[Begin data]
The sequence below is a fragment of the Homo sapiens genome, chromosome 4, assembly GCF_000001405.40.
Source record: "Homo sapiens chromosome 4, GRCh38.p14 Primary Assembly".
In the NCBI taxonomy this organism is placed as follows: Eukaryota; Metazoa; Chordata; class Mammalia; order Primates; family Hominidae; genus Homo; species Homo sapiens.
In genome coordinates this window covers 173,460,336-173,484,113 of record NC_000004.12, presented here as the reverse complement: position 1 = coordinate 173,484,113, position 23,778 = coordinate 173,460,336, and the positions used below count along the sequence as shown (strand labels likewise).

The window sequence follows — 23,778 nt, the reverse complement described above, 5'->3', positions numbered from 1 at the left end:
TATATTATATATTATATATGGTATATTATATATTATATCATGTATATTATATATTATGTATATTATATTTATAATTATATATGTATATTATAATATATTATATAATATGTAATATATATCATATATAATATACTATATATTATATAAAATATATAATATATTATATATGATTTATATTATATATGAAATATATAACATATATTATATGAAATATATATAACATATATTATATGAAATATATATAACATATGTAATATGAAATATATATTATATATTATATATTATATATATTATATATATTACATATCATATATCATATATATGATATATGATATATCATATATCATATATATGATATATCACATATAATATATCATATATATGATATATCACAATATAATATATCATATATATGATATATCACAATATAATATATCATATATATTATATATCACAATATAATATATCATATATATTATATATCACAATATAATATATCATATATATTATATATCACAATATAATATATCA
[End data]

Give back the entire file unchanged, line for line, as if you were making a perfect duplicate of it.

The sequence below is a fragment of the Homo sapiens genome, chromosome 4, assembly GCF_000001405.40.
Source record: "Homo sapiens chromosome 4, GRCh38.p14 Primary Assembly".
In the NCBI taxonomy this organism is placed as follows: Eukaryota; Metazoa; Chordata; class Mammalia; order Primates; family Hominidae; genus Homo; species Homo sapiens.
In genome coordinates this window covers 173,460,336-173,484,113 of record NC_000004.12, presented here as the reverse complement: position 1 = coordinate 173,484,113, position 23,778 = coordinate 173,460,336, and the positions used below count along the sequence as shown (strand labels likewise).

The window sequence follows — 23,778 nt, the reverse complement described above, 5'->3', positions numbered from 1 at the left end:
TATATTATATATTATATATGGTATATTATATATTATATCATGTATATTATATATTATGTATATTATATTTATAATTATATATGTATATTATAATATATTATATAATATGTAATATATATCATATATAATATACTATATATTATATAAAATATATAATATATTATATATGATTTATATTATATATGAAATATATAACATATATTATATGAAATATATATAACATATATTATATGAAATATATATAACATATGTAATATGAAATATATATTATATATTATATATTATATATATTATATATATTACATATCATATATCATATATATGATATATGATATATCATATATCATATATATGATATATCACATATAATATATCATATATATGATATATCACAATATAATATATCATATATATGATATATCACAATATAATATATCATATATATTATATATCACAATATAATATATCATATATATTATATATCACAATATAATATATCATATATATTATATATCACAATATAATATATCA